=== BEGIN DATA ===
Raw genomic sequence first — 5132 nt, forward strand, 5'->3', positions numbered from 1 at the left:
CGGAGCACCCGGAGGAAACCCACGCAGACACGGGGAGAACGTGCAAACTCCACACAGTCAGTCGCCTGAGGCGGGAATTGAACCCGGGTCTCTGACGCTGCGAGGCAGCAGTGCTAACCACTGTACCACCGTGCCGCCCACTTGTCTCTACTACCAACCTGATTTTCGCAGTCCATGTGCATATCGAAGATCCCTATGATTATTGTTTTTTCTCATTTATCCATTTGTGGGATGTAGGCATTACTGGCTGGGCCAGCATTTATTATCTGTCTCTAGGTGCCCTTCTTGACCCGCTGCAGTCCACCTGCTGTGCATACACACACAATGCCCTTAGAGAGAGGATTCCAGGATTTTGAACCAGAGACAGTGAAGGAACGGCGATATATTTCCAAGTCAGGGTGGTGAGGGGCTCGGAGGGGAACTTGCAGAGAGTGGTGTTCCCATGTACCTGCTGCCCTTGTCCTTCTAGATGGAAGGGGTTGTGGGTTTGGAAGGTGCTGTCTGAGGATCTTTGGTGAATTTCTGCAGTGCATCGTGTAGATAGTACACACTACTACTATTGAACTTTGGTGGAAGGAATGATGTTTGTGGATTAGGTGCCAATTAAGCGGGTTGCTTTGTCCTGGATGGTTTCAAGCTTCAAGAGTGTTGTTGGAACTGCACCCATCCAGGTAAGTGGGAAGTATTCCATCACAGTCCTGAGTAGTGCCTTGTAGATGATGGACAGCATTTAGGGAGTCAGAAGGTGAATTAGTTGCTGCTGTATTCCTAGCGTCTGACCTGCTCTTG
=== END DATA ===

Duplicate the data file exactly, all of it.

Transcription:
Raw genomic sequence first — 5132 nt, forward strand, 5'->3', positions numbered from 1 at the left:
CGGAGCACCCGGAGGAAACCCACGCAGACACGGGGAGAACGTGCAAACTCCACACAGTCAGTCGCCTGAGGCGGGAATTGAACCCGGGTCTCTGACGCTGCGAGGCAGCAGTGCTAACCACTGTACCACCGTGCCGCCCACTTGTCTCTACTACCAACCTGATTTTCGCAGTCCATGTGCATATCGAAGATCCCTATGATTATTGTTTTTTCTCATTTATCCATTTGTGGGATGTAGGCATTACTGGCTGGGCCAGCATTTATTATCTGTCTCTAGGTGCCCTTCTTGACCCGCTGCAGTCCACCTGCTGTGCATACACACACAATGCCCTTAGAGAGAGGATTCCAGGATTTTGAACCAGAGACAGTGAAGGAACGGCGATATATTTCCAAGTCAGGGTGGTGAGGGGCTCGGAGGGGAACTTGCAGAGAGTGGTGTTCCCATGTACCTGCTGCCCTTGTCCTTCTAGATGGAAGGGGTTGTGGGTTTGGAAGGTGCTGTCTGAGGATCTTTGGTGAATTTCTGCAGTGCATCGTGTAGATAGTACACACTACTACTATTGAACTTTGGTGGAAGGAATGATGTTTGTGGATTAGGTGCCAATTAAGCGGGTTGCTTTGTCCTGGATGGTTTCAAGCTTCAAGAGTGTTGTTGGAACTGCACCCATCCAGGTAAGTGGGAAGTATTCCATCACAGTCCTGAGTAGTGCCTTGTAGATGATGGACAGCATTTAGGGAGTCAGAAGGTGAATTAGTTGCTGCTGTATTCCTAGCGTCTGACCTGCTCTTG